As one of the oldest parts of Kansas City, the block of Westport from Pennsylvania to Mill between 40th and Westport Road has seen several distinct stages of development. The area first came to life in the mid 1800s, when historic churches, courtrooms, wagon-making and grocery shops mingled with small frame homes. Despite efforts to preserve some of those historic buildings in the 1930s, most were replaced by larger, more commercial establishments and parking lots. Today, the block still serves the entire Kansas City community as part of the Westport entertainment district, where some of Kansas City’s most historic buildings are tucked into a turn-of-the-twentieth-century streetscape.
As part of our Uncovering History Project, the Midtown KC Post is taking a look at each block in Midtown, including a set of 1940 tax assessment photos which is available for many blocks. (Many people seem confused by the tax assessment photos, which all include a man holding a sign. Here’s the story behind them). Today, a look at the west side of Pennsylvania Avenue from 40th to Westport Road. Next week, we’ll look at the rest of the block.
Pennsylvania Avenue: From frontier shops to “modern establishments”
At the northeast corner of Pennsylvania and 40th stood the First Presbyterian Church, considered by Kansas Citians in the 1930s one of the three most important edifaces in Kansas City. By then, however, the church was occupied by a chemical company and it was torn down in 1938 to make room for “modern improvements.”
A little further down Pennsylvania at 4010, the first mayor of Westport, Thomas J. Goforth, lived, practiced law and held municipal court in his home built around 1849.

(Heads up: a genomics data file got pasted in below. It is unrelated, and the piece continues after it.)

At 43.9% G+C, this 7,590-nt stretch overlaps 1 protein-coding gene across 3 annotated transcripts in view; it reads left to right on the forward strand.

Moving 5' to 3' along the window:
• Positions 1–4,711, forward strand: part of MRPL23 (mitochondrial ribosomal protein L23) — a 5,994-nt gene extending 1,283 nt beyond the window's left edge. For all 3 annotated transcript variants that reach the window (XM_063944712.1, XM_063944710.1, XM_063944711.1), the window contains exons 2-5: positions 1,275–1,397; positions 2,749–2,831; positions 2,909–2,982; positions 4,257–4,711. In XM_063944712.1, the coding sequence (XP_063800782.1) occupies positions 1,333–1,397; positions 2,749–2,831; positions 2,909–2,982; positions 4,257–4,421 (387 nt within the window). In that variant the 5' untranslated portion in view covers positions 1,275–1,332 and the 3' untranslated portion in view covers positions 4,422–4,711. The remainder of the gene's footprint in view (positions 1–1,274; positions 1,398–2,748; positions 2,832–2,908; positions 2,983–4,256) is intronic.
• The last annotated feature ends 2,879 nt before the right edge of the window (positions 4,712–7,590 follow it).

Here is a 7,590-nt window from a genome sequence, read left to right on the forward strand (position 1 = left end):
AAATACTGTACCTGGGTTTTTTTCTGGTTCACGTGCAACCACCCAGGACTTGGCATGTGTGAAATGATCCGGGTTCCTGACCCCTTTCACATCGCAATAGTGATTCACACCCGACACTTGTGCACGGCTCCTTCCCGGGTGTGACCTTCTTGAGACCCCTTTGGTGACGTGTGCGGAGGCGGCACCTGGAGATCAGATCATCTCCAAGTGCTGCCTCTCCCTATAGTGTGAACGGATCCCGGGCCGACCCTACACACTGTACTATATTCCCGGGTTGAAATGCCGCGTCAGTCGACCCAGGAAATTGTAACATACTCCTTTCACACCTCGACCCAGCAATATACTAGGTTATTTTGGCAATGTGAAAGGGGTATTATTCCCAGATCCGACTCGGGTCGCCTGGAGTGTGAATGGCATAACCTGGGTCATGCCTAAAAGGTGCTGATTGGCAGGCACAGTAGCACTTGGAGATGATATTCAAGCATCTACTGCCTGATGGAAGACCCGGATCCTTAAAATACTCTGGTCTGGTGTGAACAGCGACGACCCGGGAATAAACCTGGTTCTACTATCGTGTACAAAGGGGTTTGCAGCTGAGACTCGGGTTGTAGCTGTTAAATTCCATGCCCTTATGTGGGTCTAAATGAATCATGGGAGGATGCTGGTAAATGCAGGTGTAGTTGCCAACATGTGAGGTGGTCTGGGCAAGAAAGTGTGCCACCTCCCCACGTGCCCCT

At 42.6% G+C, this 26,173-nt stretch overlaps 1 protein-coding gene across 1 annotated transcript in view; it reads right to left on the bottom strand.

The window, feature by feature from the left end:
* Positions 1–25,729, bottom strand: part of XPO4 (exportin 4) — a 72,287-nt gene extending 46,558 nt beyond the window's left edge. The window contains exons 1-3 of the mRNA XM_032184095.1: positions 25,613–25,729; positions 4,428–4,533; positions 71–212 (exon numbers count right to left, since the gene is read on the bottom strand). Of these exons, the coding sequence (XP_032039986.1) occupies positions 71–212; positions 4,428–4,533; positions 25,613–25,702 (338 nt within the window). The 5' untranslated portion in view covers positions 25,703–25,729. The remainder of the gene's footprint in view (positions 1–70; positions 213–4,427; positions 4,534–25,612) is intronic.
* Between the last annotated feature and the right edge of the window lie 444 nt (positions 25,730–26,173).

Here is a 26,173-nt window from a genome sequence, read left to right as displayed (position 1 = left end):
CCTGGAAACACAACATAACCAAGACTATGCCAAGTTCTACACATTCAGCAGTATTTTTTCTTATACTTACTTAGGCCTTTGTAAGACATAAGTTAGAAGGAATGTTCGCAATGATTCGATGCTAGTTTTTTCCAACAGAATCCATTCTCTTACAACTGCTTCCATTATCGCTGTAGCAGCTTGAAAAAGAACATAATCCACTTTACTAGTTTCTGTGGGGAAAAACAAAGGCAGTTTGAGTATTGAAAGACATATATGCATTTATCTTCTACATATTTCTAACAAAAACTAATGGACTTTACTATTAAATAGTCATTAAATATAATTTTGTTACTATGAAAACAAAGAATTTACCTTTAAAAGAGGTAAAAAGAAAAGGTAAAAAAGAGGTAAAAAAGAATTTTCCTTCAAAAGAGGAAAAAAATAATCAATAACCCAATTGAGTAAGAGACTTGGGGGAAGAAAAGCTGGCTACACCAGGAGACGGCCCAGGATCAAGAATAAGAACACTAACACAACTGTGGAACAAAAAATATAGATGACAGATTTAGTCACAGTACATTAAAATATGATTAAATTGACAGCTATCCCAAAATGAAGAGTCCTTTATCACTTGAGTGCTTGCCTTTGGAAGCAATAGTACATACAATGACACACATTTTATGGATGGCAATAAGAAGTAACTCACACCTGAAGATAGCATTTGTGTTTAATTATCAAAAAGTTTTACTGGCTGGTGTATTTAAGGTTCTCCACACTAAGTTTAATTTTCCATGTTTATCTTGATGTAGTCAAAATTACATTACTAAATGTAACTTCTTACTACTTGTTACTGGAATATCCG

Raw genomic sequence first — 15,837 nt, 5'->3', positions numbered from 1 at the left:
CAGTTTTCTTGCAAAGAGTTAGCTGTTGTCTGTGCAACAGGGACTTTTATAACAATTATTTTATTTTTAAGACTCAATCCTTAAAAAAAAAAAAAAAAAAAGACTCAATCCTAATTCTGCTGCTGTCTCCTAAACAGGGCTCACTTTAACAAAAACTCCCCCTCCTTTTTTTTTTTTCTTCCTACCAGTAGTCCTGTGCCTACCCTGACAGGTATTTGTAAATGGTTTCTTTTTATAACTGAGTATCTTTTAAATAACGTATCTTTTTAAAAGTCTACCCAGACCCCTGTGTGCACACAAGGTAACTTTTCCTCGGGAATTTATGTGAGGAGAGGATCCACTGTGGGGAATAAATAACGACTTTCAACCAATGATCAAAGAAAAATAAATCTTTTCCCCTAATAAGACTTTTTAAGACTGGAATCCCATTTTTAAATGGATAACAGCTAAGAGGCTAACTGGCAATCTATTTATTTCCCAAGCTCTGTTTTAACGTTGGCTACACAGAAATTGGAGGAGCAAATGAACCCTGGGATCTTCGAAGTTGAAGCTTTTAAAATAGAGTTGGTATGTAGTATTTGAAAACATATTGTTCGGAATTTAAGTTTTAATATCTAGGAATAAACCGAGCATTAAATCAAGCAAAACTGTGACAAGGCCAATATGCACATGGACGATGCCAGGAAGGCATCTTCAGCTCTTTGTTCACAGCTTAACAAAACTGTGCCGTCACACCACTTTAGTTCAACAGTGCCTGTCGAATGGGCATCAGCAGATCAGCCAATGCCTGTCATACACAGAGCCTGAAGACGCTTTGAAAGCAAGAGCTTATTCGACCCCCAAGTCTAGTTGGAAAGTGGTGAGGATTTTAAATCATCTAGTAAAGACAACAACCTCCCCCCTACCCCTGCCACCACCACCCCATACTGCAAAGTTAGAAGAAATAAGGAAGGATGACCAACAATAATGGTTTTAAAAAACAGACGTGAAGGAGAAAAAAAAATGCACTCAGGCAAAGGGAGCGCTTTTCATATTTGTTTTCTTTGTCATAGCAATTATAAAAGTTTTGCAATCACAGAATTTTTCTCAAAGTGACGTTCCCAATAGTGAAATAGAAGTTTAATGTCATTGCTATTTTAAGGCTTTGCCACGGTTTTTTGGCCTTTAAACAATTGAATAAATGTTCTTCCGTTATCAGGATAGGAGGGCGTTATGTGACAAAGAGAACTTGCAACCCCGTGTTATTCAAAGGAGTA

South of Goforth’s home were several frame houses no longer in existence. One of them was occupied by German-born wagon maker Earnest Bieber, who moved to Westport in 1846. Another important frontier business on the block was the cabinet shop and furniture store run by Henry Sager.
By 1926, the Manor Bread Company, which delivered its freshly-baked products by horse and wagon, had settled into a three-story building that still stands at 4050 Pennsylvania.
The changes in 1940 photos
By 1940, this stretch of Pennsylvania was looking a little tired, with its frame homes showing their years.
Historic photos courtesy Kansas City Public Library/Missouri Valley Special Collections.
Do you have memories or more details about this area of Midtown? Please share them with our readers. Would you like us to focus on your block next week? Send us an email.
Our book, Kansas City’s Historic Midtown Neighborhoods, is available now. Let us know if you want us to come to your neighborhood association or organization’s meeting to share what we’ve learned about Midtown neighborhood history and tell your members how they can help preserve Midtown history. If you’d like to order the book, email Mary Jo Draper at email@example.com.